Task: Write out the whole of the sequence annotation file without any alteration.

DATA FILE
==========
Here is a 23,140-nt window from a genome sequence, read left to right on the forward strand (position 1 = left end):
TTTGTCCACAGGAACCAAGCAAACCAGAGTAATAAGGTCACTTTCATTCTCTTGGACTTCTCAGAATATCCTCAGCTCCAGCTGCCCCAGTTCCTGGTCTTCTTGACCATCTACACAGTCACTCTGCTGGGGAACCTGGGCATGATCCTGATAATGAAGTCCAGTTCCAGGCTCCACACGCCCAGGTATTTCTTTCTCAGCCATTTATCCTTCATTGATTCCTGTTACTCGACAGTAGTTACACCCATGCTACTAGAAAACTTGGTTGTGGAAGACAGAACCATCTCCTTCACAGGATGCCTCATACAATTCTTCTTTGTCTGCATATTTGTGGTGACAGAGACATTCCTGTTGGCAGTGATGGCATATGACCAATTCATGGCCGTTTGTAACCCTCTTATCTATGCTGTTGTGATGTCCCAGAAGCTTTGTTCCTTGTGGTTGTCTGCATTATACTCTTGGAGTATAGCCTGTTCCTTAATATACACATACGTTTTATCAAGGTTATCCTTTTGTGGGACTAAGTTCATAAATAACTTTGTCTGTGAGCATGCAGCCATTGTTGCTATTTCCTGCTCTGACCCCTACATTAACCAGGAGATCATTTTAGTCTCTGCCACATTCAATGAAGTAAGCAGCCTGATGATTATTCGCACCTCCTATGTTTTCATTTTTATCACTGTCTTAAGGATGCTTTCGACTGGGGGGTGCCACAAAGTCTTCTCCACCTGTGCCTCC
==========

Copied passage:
Here is a 23,140-nt window from a genome sequence, read left to right on the forward strand (position 1 = left end):
TTTGTCCACAGGAACCAAGCAAACCAGAGTAATAAGGTCACTTTCATTCTCTTGGACTTCTCAGAATATCCTCAGCTCCAGCTGCCCCAGTTCCTGGTCTTCTTGACCATCTACACAGTCACTCTGCTGGGGAACCTGGGCATGATCCTGATAATGAAGTCCAGTTCCAGGCTCCACACGCCCAGGTATTTCTTTCTCAGCCATTTATCCTTCATTGATTCCTGTTACTCGACAGTAGTTACACCCATGCTACTAGAAAACTTGGTTGTGGAAGACAGAACCATCTCCTTCACAGGATGCCTCATACAATTCTTCTTTGTCTGCATATTTGTGGTGACAGAGACATTCCTGTTGGCAGTGATGGCATATGACCAATTCATGGCCGTTTGTAACCCTCTTATCTATGCTGTTGTGATGTCCCAGAAGCTTTGTTCCTTGTGGTTGTCTGCATTATACTCTTGGAGTATAGCCTGTTCCTTAATATACACATACGTTTTATCAAGGTTATCCTTTTGTGGGACTAAGTTCATAAATAACTTTGTCTGTGAGCATGCAGCCATTGTTGCTATTTCCTGCTCTGACCCCTACATTAACCAGGAGATCATTTTAGTCTCTGCCACATTCAATGAAGTAAGCAGCCTGATGATTATTCGCACCTCCTATGTTTTCATTTTTATCACTGTCTTAAGGATGCTTTCGACTGGGGGGTGCCACAAAGTCTTCTCCACCTGTGCCTCC